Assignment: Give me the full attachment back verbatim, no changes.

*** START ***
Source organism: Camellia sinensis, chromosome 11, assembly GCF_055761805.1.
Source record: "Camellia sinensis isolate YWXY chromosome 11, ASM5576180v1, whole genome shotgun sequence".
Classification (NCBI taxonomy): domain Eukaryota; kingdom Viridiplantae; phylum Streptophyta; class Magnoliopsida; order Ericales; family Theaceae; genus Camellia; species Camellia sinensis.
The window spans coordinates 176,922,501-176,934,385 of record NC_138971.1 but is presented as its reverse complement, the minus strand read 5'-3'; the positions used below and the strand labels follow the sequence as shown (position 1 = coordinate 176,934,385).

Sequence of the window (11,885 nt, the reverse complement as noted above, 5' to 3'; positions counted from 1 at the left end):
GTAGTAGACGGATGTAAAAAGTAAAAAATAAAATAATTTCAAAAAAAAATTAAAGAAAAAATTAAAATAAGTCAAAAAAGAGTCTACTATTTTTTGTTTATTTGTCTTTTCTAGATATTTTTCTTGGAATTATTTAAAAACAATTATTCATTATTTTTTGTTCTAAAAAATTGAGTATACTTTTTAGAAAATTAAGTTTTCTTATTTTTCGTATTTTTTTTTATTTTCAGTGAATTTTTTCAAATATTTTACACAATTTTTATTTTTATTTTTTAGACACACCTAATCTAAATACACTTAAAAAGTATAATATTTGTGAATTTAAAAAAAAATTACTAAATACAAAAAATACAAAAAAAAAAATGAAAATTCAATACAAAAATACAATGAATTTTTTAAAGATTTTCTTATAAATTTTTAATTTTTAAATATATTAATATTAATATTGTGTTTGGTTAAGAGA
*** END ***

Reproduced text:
Source organism: Camellia sinensis, chromosome 11, assembly GCF_055761805.1.
Source record: "Camellia sinensis isolate YWXY chromosome 11, ASM5576180v1, whole genome shotgun sequence".
Classification (NCBI taxonomy): domain Eukaryota; kingdom Viridiplantae; phylum Streptophyta; class Magnoliopsida; order Ericales; family Theaceae; genus Camellia; species Camellia sinensis.
The window spans coordinates 176,922,501-176,934,385 of record NC_138971.1 but is presented as its reverse complement, the minus strand read 5'-3'; the positions used below and the strand labels follow the sequence as shown (position 1 = coordinate 176,934,385).

Sequence of the window (11,885 nt, the reverse complement as noted above, 5' to 3'; positions counted from 1 at the left end):
GTAGTAGACGGATGTAAAAAGTAAAAAATAAAATAATTTCAAAAAAAAATTAAAGAAAAAATTAAAATAAGTCAAAAAAGAGTCTACTATTTTTTGTTTATTTGTCTTTTCTAGATATTTTTCTTGGAATTATTTAAAAACAATTATTCATTATTTTTTGTTCTAAAAAATTGAGTATACTTTTTAGAAAATTAAGTTTTCTTATTTTTCGTATTTTTTTTTATTTTCAGTGAATTTTTTCAAATATTTTACACAATTTTTATTTTTATTTTTTAGACACACCTAATCTAAATACACTTAAAAAGTATAATATTTGTGAATTTAAAAAAAAATTACTAAATACAAAAAATACAAAAAAAAAAATGAAAATTCAATACAAAAATACAATGAATTTTTTAAAGATTTTCTTATAAATTTTTAATTTTTAAATATATTAATATTAATATTGTGTTTGGTTAAGAGA